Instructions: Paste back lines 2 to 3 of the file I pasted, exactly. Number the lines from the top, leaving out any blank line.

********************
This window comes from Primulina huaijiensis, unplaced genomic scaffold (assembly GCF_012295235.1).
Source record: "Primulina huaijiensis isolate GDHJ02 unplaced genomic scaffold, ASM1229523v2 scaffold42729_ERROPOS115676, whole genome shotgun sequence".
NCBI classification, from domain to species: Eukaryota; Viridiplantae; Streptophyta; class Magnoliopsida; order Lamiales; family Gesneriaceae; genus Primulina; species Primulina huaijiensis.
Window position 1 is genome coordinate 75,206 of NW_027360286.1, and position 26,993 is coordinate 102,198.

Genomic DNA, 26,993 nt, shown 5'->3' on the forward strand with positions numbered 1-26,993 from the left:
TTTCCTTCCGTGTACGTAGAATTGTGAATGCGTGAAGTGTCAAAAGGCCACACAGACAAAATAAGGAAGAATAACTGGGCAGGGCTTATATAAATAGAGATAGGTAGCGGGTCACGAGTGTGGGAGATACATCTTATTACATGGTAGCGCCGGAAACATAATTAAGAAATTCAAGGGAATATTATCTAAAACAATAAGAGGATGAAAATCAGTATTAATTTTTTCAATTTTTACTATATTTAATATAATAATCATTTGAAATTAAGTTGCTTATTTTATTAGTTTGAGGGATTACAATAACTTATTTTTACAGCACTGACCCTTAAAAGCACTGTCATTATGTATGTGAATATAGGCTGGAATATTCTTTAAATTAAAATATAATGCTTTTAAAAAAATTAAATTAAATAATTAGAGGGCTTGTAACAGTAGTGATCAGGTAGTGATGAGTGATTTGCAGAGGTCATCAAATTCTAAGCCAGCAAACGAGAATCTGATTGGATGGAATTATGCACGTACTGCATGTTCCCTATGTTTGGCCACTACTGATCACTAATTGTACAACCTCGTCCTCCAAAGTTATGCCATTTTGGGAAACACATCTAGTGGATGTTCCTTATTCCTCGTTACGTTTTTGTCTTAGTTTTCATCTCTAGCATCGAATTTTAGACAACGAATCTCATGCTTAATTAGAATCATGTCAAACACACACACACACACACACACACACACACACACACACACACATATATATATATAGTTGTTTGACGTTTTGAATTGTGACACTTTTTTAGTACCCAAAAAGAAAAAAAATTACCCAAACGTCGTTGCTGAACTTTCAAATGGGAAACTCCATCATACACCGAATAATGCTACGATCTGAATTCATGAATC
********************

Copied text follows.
Source record: "Primulina huaijiensis isolate GDHJ02 unplaced genomic scaffold, ASM1229523v2 scaffold42729_ERROPOS115676, whole genome shotgun sequence".
NCBI classification, from domain to species: Eukaryota; Viridiplantae; Streptophyta; class Magnoliopsida; order Lamiales; family Gesneriaceae; genus Primulina; species Primulina huaijiensis.